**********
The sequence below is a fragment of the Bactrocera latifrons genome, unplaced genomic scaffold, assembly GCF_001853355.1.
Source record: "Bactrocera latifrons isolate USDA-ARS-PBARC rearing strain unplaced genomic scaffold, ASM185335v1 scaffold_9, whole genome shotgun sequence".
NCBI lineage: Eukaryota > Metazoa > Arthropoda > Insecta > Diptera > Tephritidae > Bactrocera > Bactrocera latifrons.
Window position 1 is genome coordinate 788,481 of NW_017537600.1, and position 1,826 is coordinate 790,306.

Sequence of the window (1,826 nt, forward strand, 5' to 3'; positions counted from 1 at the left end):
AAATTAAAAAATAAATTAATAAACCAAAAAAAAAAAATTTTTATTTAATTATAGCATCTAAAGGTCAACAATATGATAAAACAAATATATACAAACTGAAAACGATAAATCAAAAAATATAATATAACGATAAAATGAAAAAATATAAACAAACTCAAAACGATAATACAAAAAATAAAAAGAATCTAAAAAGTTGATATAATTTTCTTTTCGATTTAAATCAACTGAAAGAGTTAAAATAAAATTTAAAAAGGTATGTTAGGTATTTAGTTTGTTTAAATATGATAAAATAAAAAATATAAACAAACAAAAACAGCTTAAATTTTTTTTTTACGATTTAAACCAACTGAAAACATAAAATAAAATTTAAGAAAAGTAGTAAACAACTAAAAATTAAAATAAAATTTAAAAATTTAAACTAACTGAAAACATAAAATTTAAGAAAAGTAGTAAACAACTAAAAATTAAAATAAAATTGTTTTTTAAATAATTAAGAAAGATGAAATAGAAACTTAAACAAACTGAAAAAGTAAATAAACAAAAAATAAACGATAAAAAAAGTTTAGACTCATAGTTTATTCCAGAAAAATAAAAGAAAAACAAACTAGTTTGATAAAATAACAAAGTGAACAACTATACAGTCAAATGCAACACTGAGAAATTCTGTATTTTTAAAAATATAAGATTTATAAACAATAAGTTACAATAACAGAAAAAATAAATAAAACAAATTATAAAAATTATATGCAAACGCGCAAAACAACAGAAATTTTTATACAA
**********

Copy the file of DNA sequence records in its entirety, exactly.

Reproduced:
The sequence below is a fragment of the Bactrocera latifrons genome, unplaced genomic scaffold, assembly GCF_001853355.1.
Source record: "Bactrocera latifrons isolate USDA-ARS-PBARC rearing strain unplaced genomic scaffold, ASM185335v1 scaffold_9, whole genome shotgun sequence".
NCBI lineage: Eukaryota > Metazoa > Arthropoda > Insecta > Diptera > Tephritidae > Bactrocera > Bactrocera latifrons.
Window position 1 is genome coordinate 788,481 of NW_017537600.1, and position 1,826 is coordinate 790,306.

Sequence of the window (1,826 nt, forward strand, 5' to 3'; positions counted from 1 at the left end):
AAATTAAAAAATAAATTAATAAACCAAAAAAAAAAAATTTTTATTTAATTATAGCATCTAAAGGTCAACAATATGATAAAACAAATATATACAAACTGAAAACGATAAATCAAAAAATATAATATAACGATAAAATGAAAAAATATAAACAAACTCAAAACGATAATACAAAAAATAAAAAGAATCTAAAAAGTTGATATAATTTTCTTTTCGATTTAAATCAACTGAAAGAGTTAAAATAAAATTTAAAAAGGTATGTTAGGTATTTAGTTTGTTTAAATATGATAAAATAAAAAATATAAACAAACAAAAACAGCTTAAATTTTTTTTTTACGATTTAAACCAACTGAAAACATAAAATAAAATTTAAGAAAAGTAGTAAACAACTAAAAATTAAAATAAAATTTAAAAATTTAAACTAACTGAAAACATAAAATTTAAGAAAAGTAGTAAACAACTAAAAATTAAAATAAAATTGTTTTTTAAATAATTAAGAAAGATGAAATAGAAACTTAAACAAACTGAAAAAGTAAATAAACAAAAAATAAACGATAAAAAAAGTTTAGACTCATAGTTTATTCCAGAAAAATAAAAGAAAAACAAACTAGTTTGATAAAATAACAAAGTGAACAACTATACAGTCAAATGCAACACTGAGAAATTCTGTATTTTTAAAAATATAAGATTTATAAACAATAAGTTACAATAACAGAAAAAATAAATAAAACAAATTATAAAAATTATATGCAAACGCGCAAAACAACAGAAATTTTTATACAA